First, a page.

Lyme disease national conference a good first step, Winnipeg family says

Marnie LePage has hope that changes will come to Canada after she attended the Federal Framework on Lyme Disease Conference in Ottawa this week.

Marnie LePage says there are still big challenges to treating the disease

Marnie LePage's daughter Brooke, 13, was formally diagnosed with Lyme disease by a lab in California in 2015.

Marnie LePage has hope that changes will come in Canada after she attended the Federal Framework on Lyme Disease Conference in Ottawa this week.

LePage has seen the challenges of diagnosing and treating Lyme disease after her 13-year-old daughter, Brooke, was diagnosed around two years ago. 

"It's very apparent to me what the challenges are, and there are some very big challenges with Lyme disease, so this is a good first step," LePage said. 

The three-day conference brought together politicians, patients, caregivers and scientists to help create a national framework on the disease, which is caused by bacteria carried by infected black-legged ticks.

LePage said the opportunity for stakeholders to meet was important, especially since the first Lyme disease support group started nearly three decades ago.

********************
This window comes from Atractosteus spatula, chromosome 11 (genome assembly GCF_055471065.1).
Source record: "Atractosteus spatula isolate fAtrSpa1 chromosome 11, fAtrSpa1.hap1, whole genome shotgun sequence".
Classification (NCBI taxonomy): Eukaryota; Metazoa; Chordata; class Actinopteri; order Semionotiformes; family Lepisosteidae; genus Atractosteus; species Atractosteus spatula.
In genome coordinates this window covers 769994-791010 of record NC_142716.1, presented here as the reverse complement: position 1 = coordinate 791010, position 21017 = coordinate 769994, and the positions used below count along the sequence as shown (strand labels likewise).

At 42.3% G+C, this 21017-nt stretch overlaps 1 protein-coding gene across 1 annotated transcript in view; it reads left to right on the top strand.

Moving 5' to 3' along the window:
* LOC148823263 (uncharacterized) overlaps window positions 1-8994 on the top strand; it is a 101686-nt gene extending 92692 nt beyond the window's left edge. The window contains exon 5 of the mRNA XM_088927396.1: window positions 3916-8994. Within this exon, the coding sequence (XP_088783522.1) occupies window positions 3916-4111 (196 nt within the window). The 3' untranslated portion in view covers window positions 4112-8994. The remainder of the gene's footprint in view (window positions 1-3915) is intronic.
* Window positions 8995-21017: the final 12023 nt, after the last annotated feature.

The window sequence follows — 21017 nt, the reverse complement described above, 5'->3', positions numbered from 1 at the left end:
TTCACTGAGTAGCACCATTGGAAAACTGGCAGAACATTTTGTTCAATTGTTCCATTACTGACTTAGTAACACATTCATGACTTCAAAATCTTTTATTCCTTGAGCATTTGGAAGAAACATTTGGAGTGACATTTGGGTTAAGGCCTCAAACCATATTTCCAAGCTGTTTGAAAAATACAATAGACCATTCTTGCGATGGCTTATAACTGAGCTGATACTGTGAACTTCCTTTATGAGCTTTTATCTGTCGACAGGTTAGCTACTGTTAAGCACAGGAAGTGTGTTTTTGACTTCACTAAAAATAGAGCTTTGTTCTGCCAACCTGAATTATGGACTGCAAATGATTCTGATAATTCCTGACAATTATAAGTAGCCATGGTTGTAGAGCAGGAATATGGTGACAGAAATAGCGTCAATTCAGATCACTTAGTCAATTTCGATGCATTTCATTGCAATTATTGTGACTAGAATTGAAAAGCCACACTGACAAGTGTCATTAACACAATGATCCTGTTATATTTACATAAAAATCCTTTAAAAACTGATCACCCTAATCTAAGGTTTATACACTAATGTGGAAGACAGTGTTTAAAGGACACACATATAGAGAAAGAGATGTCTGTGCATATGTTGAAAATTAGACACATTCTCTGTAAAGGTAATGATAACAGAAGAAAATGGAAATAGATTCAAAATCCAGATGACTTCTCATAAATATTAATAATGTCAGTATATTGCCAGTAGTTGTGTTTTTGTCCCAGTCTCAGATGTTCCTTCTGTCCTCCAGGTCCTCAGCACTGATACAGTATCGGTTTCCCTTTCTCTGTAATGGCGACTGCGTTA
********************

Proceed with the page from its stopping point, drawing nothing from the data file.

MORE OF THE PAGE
"It's taken 27 years of people saying that Lyme disease exists and needs acknowledgement in order to get to this point," she said. 

Although there have been positive conversations, LePage said many big challenges persist, specifically around testing.

"As the patients, we do not feel that there is adequate testing. None of us are testing positive and we're all being denied treatment," she said. "On the other side, they're saying that the testing is adequate."

The LePage family had to send Brooke's test results to doctors in the U.S. to confirm the teenager had Lyme disease. That's why patients are advocating for a clinical diagnosis in the absence of definitive testing, she said. 

Another challenge is raising awareness. Before the conference, the Manitoba Lyme Disease Group challenged Prime Minister Justin Trudeau and Health Minister Jane Philpott to complete the "Lyme Sucks Challenge."

They haven't received a response from the prime minister, LePage said.

"Realistically, I'm not sure we would have gotten a response back from that, but it would have been amazing," she said. "If he acknowledged it, it would be such a huge step in the right direction."

LePage said she hopes patients and caregivers continue to be part of the conversation around the disease. 

"We have such an incredible opportunity to set a standard in the world on Lyme disease," she said.

At the beginning of the month, Manitoba warned citizens about the continuing range expansion of black-legged ticks, which can carry Lyme disease, anaplasmosis and babesiosis.